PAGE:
In this guest column, behavioural analyst and group CEO of The Brand Institute of Australia, Karl Treacher (pictured below), runs his expert eye over beleaguered retailer Myer and, he says, if things don’t change and fast, it’ll be epitaphs next…
Without knowing it, humans default to replicating behaviour that served us in the past. It’s like a built-in safety device that works in so many cases. Myer, and the way it needs to be led is not one of those cases. In fact, by looking back to move forward, Myer will come to a complete stop.
Myer has struggled for a long time to find a brand position that is worthy, and that marries with the established brand image of yesteryear. And that’s just it, we’re not in yesteryear (somewhat obviously), we’re in an age that swiftly and often publicly executes brands that fail to remain relevant day in day out. With the latest high-profile media spat involving major shareholder Solomon Lew having its way with Myer’s faltering reputation, the business and brand are approaching a crucial fork in the road.
The upcoming strategy update address by CEO Richard Umbers needs to be something straight out of Steve Jobs’ magic bag. The approach to date, as part of Myer’s five-year strategy is far too conventional, relying on proven, conventional retailing practices that worked…in the past. Proven in the past. The genius of Jobs or any visionary leader is in building strategy that speaks to future needs, not stated observed needs of today – as these all too quickly become hygiene tickets to play.
When it comes to Myer’s reputation, things aren’t great. So many attributes of their reputation are currently in question – not the least being their financial performance, as highlighted by their major shareholder demanding Q1 reporting immediately.
Of the many roads facing the Myer board, there is only one that will begin to rescue the brand and make in-roads into repairing its reputation. Forget the past. There is nothing that we’ve researched across the Australian retail landscape that suggests Myer can continue to operate using existing business and customer experience principles. That includes directional assets used over the past two years, which have shown Myer’s hand regarding it’s lack lustre penchant for disruptive innovation…and disruptive innovation is exactly what it needs.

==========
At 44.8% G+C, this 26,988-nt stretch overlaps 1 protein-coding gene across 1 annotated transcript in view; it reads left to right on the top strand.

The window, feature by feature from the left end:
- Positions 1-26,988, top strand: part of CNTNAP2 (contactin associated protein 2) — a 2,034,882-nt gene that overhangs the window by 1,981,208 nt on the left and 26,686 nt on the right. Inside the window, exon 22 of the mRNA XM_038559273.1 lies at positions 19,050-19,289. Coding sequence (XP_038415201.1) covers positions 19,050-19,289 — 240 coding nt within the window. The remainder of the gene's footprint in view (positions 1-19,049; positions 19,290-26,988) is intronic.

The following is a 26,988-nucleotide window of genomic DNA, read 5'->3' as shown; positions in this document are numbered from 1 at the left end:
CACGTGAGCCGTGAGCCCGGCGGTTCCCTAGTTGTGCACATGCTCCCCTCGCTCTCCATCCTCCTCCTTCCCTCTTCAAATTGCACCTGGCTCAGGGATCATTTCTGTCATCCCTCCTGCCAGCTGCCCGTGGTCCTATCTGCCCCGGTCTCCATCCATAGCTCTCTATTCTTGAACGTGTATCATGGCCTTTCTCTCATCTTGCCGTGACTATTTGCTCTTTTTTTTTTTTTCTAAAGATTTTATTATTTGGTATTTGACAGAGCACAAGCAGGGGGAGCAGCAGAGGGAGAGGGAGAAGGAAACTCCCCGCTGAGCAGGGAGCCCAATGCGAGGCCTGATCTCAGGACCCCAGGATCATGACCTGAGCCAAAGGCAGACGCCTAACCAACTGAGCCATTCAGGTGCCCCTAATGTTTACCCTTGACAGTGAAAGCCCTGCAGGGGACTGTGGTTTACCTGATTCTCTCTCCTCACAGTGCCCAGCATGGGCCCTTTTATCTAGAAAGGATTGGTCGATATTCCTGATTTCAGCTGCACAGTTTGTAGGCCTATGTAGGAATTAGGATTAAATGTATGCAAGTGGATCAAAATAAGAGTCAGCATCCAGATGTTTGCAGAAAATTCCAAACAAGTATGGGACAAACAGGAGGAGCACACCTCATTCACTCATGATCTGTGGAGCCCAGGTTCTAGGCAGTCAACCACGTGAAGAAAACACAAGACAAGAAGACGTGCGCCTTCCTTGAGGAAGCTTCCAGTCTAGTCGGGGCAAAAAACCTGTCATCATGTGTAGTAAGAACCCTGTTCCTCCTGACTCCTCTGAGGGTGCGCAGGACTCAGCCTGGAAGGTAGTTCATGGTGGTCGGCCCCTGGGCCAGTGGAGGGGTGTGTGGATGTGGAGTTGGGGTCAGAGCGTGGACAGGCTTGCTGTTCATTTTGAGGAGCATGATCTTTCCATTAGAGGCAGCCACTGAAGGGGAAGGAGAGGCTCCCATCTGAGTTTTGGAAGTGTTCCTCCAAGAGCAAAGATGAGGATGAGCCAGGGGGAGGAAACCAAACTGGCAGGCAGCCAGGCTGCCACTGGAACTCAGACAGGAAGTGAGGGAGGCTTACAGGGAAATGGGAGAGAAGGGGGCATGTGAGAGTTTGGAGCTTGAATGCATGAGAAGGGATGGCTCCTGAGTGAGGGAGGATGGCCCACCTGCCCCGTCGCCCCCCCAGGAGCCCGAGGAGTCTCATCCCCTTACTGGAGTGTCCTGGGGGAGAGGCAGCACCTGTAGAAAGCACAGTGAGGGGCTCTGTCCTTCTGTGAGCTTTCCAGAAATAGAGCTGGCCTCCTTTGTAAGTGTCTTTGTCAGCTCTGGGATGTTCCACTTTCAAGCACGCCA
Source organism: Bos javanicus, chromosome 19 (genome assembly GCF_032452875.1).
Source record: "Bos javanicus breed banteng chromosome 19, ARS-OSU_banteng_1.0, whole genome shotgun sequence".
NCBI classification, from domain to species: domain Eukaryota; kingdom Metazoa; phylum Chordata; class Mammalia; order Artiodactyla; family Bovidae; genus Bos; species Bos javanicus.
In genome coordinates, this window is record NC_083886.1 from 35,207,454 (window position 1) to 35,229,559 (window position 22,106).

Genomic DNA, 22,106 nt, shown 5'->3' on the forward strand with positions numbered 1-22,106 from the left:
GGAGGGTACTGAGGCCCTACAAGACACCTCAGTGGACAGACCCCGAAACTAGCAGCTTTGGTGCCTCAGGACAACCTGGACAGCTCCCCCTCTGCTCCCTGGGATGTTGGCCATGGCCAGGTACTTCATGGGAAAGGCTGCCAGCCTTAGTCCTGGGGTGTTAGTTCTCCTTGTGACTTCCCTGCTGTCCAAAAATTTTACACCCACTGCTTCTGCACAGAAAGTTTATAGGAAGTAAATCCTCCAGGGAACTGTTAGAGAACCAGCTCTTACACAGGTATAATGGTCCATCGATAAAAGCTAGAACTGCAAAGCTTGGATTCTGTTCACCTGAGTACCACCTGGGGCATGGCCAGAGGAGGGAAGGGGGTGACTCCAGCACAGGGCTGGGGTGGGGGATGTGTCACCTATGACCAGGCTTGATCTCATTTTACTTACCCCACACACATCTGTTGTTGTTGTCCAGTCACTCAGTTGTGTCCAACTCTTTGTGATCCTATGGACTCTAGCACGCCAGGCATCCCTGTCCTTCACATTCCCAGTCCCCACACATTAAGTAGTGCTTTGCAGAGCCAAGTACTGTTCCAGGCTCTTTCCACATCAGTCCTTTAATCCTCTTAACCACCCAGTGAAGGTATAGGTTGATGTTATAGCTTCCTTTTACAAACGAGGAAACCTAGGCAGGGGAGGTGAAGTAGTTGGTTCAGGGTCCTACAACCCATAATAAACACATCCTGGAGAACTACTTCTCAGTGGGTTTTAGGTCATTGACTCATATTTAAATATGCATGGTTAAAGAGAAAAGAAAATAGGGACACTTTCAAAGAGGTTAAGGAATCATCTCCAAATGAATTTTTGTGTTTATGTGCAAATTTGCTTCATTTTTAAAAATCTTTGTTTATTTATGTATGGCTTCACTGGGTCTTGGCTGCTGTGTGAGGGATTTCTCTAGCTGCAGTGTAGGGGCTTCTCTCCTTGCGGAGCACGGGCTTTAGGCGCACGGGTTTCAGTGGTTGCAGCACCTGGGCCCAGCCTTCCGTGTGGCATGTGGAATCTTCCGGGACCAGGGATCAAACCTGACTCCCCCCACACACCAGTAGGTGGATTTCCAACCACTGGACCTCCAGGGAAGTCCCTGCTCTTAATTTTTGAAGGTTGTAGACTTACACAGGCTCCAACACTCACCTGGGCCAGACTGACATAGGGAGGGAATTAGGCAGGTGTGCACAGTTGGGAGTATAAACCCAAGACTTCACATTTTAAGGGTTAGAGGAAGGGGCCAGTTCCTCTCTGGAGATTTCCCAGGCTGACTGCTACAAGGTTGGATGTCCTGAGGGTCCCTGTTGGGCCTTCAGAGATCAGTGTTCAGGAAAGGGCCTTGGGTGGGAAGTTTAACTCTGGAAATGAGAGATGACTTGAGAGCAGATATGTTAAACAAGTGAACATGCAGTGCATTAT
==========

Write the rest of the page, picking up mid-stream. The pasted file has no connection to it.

However before Myer begins engaging in demonstrative change, it needs to do one thing first. The thing it’s needed to do for over 15 years – find a position and own it. We audited Myer in 2003 and the issues it had then remain today. Australian retail doesn’t have room for two large department stores occupying the same (or very similar) market position.
At least not enough room for them both to do well, and satisfy shareholder expectations. Before the internet sure, now – no way and we all know this. However Myer’s behaviour and actions suggest it’s a slow learner. DJ’s has won that battle; it owns it. Interestingly (and importantly for the Myer board), there is a market position for Myer that will work. A position that would rescue them, but from what we see at present it may never be realised.
The writing is clearly on the wall for Myer should it remain committed to it’s current strategy and rate of change. What happens with regard to the ongoing feud with Solomon Lew and Premier, Myer’s major investor will be interesting to watch but not the main event.
The main event will be one of two things : (i) the extraordinary story of Myer and how it evolved into the hearts and minds of its diverse customer base (and Australians in general) or (ii) the great disappearing act of one of Australia’s iconic retail brands and a story of risk-led transformation that failed to move this iconic brand into the current day success it could and needs to be.
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